It’s refreshing to find writers who aren’t afraid to weave their faith into their work. Too many novelists reject God as a factor in their characters’ lives, as though He exists in a separate universe. In Trial and Error, Robert Whitlow uses the story of a small-town lawyer trying to track down three missing children – one of them his own daughter – as a stage upon which Christianity plays a major role.
Buddy Smith’s wife disappeared with their daughter when he was still in high school. While working on two similar cases he discovers evidence that his late father was secretly involved in some mysterious way. With the help of Gracie Blaylock, an old high school friend, and Mayleah Harkness, a sheriff’s detective, Buddy resumes a search that leads to romance and a life-changing epiphany.
Whitlow has much in common with John Grisham. He has a legal background and a nice gift for character development, particularly those of the principals. I wish he had shown as much interest in the missing girls, as we don’t learn much about their personalities until late in the story. It would have added more urgency to the investigation. A complication involving a visiting judge seems to fizzle out; a pity, because the author expends considerable effort developing it.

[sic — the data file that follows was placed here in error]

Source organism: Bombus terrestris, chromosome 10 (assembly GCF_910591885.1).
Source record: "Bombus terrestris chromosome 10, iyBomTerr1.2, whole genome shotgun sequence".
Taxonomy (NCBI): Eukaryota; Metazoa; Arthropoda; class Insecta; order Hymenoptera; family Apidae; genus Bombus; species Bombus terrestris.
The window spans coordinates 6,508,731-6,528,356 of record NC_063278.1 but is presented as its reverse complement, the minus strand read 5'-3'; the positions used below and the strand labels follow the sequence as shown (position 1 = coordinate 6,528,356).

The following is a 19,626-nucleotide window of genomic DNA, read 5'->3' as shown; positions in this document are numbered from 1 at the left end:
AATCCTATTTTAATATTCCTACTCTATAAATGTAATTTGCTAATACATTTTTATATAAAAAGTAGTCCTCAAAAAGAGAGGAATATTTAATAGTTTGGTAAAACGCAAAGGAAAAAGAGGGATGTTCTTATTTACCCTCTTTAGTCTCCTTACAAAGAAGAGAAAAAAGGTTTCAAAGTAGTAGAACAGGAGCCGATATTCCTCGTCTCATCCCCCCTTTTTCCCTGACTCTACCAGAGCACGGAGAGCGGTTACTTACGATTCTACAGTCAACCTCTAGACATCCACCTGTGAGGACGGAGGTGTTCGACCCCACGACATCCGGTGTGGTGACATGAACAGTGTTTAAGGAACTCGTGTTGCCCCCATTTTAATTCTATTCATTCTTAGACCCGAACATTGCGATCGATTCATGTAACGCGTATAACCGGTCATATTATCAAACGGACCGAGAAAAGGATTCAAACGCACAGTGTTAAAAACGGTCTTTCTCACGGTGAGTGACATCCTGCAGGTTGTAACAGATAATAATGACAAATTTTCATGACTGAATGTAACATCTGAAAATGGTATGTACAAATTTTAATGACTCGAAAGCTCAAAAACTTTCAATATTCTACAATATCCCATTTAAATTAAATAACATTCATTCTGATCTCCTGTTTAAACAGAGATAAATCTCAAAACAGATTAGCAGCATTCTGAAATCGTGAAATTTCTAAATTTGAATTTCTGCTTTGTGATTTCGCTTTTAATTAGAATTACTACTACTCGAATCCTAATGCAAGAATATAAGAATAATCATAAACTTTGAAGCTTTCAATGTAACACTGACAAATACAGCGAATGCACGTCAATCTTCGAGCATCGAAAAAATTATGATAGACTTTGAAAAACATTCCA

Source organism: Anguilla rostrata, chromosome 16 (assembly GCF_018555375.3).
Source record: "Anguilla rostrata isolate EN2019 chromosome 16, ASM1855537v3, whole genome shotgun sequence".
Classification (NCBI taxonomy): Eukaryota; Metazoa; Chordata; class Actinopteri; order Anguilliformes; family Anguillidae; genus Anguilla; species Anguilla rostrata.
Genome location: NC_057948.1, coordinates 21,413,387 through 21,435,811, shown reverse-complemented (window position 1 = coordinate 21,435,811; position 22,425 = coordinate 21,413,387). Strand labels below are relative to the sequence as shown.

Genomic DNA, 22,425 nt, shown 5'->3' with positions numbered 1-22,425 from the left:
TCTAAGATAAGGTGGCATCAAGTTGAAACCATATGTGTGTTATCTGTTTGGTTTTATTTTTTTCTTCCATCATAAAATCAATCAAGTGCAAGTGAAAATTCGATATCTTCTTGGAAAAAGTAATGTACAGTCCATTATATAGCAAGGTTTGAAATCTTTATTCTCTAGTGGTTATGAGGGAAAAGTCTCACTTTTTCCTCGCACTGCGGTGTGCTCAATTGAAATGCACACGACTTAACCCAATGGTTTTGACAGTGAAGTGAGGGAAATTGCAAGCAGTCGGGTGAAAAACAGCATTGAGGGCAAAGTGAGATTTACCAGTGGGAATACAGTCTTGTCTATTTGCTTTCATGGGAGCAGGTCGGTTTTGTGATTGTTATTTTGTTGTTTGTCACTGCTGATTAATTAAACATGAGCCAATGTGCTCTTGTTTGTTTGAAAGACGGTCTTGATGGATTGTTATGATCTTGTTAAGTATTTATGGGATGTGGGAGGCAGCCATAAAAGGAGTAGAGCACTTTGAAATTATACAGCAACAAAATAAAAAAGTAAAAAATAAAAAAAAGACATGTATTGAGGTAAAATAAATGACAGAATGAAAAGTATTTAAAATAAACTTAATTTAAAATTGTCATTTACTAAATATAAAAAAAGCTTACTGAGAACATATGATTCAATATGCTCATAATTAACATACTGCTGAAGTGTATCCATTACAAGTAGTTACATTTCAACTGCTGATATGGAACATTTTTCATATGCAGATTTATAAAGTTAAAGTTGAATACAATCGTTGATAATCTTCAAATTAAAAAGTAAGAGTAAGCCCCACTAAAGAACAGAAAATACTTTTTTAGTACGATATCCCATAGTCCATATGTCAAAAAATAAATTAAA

Whitlow’s digressions into Southern cuisine are mouth-watering, but they tend to clutter the story’s pacing. Considering their pressures, the characters spend an awful lot of time in restaurants. And the author seems to have an obsession with peach cobbler.
Nevertheless, he succeeds in making us care about the characters and building the story to a gripping climax. Along the way we enjoy many nice scenes, such as Gracie’s sister helping her create a dating profile on social media, and Gracie’s work with a girls’ softball team. Best of all is the pervasive assertion that prayer can work miracles in people’s lives. I encourage anyone sick of novels seasoned with depravity to sample Robert Whitlow. He’s better than a dish of peach cobbler.
Check out the Chevron Ross novels at https://chevronross.net/